You been featured on sites such as Wooster collective involved in collaborations with various European streets artists; what's your level of involvement in the street art scene? Somewhere between none at all and very little. I used to do a fair amount of stickering years ago but not so much in the last few years due to being busy and turning my attention to other things. If I find myself with the opportunity to paint and doodle outside with others I'll gladly take it and I do still whack the occasional sticker up when out and about. I like getting involved in street art projects and collaborating with other artists, who are very much street artists, but I wouldn't place myself along side of them. In the same way, I wouldn't really call myself an animator either, even though I do make the odd animated piece.

Would you say the field of illustration is experiencing a revival at present?
It's taken a little upturn recently, I think, but things perhaps still aren't as rosey as they once were.

What projects have you been working on recently?
I've been working a lot on my toy projects with Hong Kong company Flying Cat. I've also just created a lot of artwork for a Japanese clothing brand called Love Rabby (who is a rabbit) and have some trinkets and goodies being produced by Australian trinket and goodie manufacture Nook Art. I just painted a plank of wood in the trendy clothing store Plank on Heathcote Street, Hockley on Saturday 18th March for their birthday.

When is your next exhibition/future plans?
I'm showing work in Dublin for a talk on the 23rd of March. I've got work in a group show called Papercuts in London at Dreambagsjaguarshoes which should open on the 27th of April and then a solo show in Paris in May, which should be open on the 4th until the 20th. I'm also in the middle of organising a small group show (two others and myself) in the centre of London for just after the world cup.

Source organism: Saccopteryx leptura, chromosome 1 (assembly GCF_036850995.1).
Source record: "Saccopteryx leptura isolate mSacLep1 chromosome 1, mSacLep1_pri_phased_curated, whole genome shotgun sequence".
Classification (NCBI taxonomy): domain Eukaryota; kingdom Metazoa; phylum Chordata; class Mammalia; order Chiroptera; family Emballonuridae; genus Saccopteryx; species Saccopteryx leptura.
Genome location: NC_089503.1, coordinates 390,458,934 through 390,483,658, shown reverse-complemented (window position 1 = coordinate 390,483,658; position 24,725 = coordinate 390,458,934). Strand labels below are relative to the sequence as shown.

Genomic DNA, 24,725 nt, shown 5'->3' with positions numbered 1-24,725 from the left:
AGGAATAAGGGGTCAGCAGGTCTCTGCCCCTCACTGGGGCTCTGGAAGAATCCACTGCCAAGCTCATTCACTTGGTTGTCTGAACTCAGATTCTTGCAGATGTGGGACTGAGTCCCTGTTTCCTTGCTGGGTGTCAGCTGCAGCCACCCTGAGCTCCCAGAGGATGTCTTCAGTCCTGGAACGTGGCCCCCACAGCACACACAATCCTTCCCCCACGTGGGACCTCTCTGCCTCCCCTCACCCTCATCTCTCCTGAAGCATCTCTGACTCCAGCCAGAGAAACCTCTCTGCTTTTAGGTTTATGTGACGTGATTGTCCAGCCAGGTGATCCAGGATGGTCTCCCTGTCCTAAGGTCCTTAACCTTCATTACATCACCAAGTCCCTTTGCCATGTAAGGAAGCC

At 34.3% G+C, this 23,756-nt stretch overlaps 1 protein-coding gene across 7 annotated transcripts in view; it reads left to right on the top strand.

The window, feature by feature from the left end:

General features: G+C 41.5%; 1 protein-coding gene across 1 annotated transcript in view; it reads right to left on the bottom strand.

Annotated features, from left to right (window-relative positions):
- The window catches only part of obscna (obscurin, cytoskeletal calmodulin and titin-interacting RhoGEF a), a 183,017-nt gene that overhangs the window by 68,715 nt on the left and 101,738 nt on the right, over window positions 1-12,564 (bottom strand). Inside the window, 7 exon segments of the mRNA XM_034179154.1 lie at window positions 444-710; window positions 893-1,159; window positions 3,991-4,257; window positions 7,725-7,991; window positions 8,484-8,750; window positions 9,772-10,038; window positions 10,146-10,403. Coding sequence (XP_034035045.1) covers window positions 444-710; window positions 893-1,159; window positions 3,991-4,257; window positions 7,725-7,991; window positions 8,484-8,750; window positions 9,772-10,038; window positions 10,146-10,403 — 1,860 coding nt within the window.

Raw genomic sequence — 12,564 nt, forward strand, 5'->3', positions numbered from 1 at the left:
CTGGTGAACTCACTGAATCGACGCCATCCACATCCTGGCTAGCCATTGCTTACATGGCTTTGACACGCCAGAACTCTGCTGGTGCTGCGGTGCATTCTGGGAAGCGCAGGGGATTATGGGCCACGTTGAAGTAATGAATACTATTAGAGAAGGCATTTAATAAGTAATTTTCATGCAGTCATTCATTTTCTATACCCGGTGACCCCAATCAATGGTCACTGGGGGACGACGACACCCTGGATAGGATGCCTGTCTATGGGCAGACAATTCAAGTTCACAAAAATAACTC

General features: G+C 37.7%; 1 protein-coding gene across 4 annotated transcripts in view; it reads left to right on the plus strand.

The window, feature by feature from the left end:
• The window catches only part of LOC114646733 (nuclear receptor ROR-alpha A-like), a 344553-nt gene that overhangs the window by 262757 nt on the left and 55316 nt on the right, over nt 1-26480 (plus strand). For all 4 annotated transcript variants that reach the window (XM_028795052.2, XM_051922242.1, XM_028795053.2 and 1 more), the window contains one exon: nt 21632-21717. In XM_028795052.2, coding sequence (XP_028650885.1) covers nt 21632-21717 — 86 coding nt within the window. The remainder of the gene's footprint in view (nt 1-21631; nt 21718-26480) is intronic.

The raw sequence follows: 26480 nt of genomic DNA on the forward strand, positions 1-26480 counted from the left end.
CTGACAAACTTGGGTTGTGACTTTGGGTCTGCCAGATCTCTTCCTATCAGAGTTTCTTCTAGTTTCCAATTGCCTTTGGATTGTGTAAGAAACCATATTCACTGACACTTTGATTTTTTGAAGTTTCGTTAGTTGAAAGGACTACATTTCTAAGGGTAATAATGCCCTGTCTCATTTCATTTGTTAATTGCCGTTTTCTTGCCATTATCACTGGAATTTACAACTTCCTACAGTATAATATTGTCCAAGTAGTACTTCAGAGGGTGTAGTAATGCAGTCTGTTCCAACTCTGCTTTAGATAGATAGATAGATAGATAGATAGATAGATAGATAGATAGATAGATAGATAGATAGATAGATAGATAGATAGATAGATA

Best gallery/ space for art in Nottingham?
I'm hoping it'll be the CCAN space.

Last good exhibition you saw?
The last exhibition I saw was Ghosting at the Angel Row Gallery, and it was good, so that counts right ?

Top tip for up and coming artists?
Doodle, scribble and draw all day long if you want to become proficient at it. Going to all different sorts of exhibitions and shows can also help broaden your inspirations.

Favourite places in Nottingham?
(I'm hoping this will nab me some freebies) I love Wagamama's, I'm very grateful there's one in Nottingham. I also frequent the Broadway Cinema, The Keans Head and the great Shaba Nan Kabab in Radford. I also like that little art shop on Mansfield road and the health food store further down on the same side. Oh and Caringtons chips, near the train station, are best I've had in Nottingham.

Dream project?
An animated cartoon series would be cool but I'd settle for a food-for-doodles deal in the aforementioned restaurants and shops.

Anything else you want to say to LeftLion readers?
Oppose the expansion of the Eastcroft Incinerator, which is just inside the city centre, and is officially the worst offending incinerator in the UK. Have some pride in the city and don't let Nottingham become the dumping ground for all of the East Midland's waste. Recycle stuff, don't burn it and then breathe in the toxic fumes. See NAIL for all the facts.

Jon Burgerman’s work is currently on display in Plank clothing shop, the Angel Row window display.

Jon Burgerman website